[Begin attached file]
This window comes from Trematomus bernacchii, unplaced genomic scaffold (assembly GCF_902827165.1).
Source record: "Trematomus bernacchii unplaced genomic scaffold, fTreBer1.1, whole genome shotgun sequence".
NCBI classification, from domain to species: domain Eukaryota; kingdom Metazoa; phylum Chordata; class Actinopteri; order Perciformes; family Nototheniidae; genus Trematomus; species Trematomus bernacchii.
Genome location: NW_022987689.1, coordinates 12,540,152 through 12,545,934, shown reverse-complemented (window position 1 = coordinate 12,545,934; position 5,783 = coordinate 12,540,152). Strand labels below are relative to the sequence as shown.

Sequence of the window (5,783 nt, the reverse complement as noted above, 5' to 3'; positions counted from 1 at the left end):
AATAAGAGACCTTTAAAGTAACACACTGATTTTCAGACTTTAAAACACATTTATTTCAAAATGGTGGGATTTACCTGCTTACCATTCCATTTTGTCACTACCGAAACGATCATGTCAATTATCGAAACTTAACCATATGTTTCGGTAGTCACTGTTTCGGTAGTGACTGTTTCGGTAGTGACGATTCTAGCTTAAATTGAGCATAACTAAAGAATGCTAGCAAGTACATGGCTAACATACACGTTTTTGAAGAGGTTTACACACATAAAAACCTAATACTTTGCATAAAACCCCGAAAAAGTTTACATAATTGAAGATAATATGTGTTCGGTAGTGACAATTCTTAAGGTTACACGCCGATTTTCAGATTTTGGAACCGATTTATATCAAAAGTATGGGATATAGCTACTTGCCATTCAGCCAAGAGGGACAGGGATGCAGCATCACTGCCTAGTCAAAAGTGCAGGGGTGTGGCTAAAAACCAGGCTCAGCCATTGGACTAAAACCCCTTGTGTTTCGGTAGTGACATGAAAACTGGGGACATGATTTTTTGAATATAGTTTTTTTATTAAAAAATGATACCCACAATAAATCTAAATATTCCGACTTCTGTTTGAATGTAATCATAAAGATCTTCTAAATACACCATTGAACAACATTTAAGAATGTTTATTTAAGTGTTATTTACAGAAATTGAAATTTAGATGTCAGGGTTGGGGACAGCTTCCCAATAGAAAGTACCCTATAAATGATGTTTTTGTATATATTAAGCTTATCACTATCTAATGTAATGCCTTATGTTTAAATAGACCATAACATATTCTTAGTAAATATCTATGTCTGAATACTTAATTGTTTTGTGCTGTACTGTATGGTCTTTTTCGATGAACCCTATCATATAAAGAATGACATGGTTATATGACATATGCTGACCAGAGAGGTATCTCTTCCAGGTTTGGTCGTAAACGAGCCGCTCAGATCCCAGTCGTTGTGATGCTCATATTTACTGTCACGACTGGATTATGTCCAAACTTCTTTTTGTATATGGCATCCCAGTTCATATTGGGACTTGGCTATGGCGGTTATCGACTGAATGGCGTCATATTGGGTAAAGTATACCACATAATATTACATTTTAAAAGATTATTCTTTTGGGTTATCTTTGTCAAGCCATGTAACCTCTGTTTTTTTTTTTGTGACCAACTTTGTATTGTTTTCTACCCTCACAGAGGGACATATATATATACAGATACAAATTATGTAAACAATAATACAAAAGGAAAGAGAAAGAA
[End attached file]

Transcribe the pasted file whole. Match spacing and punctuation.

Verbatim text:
This window comes from Trematomus bernacchii, unplaced genomic scaffold (assembly GCF_902827165.1).
Source record: "Trematomus bernacchii unplaced genomic scaffold, fTreBer1.1, whole genome shotgun sequence".
NCBI classification, from domain to species: domain Eukaryota; kingdom Metazoa; phylum Chordata; class Actinopteri; order Perciformes; family Nototheniidae; genus Trematomus; species Trematomus bernacchii.
Genome location: NW_022987689.1, coordinates 12,540,152 through 12,545,934, shown reverse-complemented (window position 1 = coordinate 12,545,934; position 5,783 = coordinate 12,540,152). Strand labels below are relative to the sequence as shown.

Sequence of the window (5,783 nt, the reverse complement as noted above, 5' to 3'; positions counted from 1 at the left end):
AATAAGAGACCTTTAAAGTAACACACTGATTTTCAGACTTTAAAACACATTTATTTCAAAATGGTGGGATTTACCTGCTTACCATTCCATTTTGTCACTACCGAAACGATCATGTCAATTATCGAAACTTAACCATATGTTTCGGTAGTCACTGTTTCGGTAGTGACTGTTTCGGTAGTGACGATTCTAGCTTAAATTGAGCATAACTAAAGAATGCTAGCAAGTACATGGCTAACATACACGTTTTTGAAGAGGTTTACACACATAAAAACCTAATACTTTGCATAAAACCCCGAAAAAGTTTACATAATTGAAGATAATATGTGTTCGGTAGTGACAATTCTTAAGGTTACACGCCGATTTTCAGATTTTGGAACCGATTTATATCAAAAGTATGGGATATAGCTACTTGCCATTCAGCCAAGAGGGACAGGGATGCAGCATCACTGCCTAGTCAAAAGTGCAGGGGTGTGGCTAAAAACCAGGCTCAGCCATTGGACTAAAACCCCTTGTGTTTCGGTAGTGACATGAAAACTGGGGACATGATTTTTTGAATATAGTTTTTTTATTAAAAAATGATACCCACAATAAATCTAAATATTCCGACTTCTGTTTGAATGTAATCATAAAGATCTTCTAAATACACCATTGAACAACATTTAAGAATGTTTATTTAAGTGTTATTTACAGAAATTGAAATTTAGATGTCAGGGTTGGGGACAGCTTCCCAATAGAAAGTACCCTATAAATGATGTTTTTGTATATATTAAGCTTATCACTATCTAATGTAATGCCTTATGTTTAAATAGACCATAACATATTCTTAGTAAATATCTATGTCTGAATACTTAATTGTTTTGTGCTGTACTGTATGGTCTTTTTCGATGAACCCTATCATATAAAGAATGACATGGTTATATGACATATGCTGACCAGAGAGGTATCTCTTCCAGGTTTGGTCGTAAACGAGCCGCTCAGATCCCAGTCGTTGTGATGCTCATATTTACTGTCACGACTGGATTATGTCCAAACTTCTTTTTGTATATGGCATCCCAGTTCATATTGGGACTTGGCTATGGCGGTTATCGACTGAATGGCGTCATATTGGGTAAAGTATACCACATAATATTACATTTTAAAAGATTATTCTTTTGGGTTATCTTTGTCAAGCCATGTAACCTCTGTTTTTTTTTTTGTGACCAACTTTGTATTGTTTTCTACCCTCACAGAGGGACATATATATATACAGATACAAATTATGTAAACAATAATACAAAAGGAAAGAGAAAGAA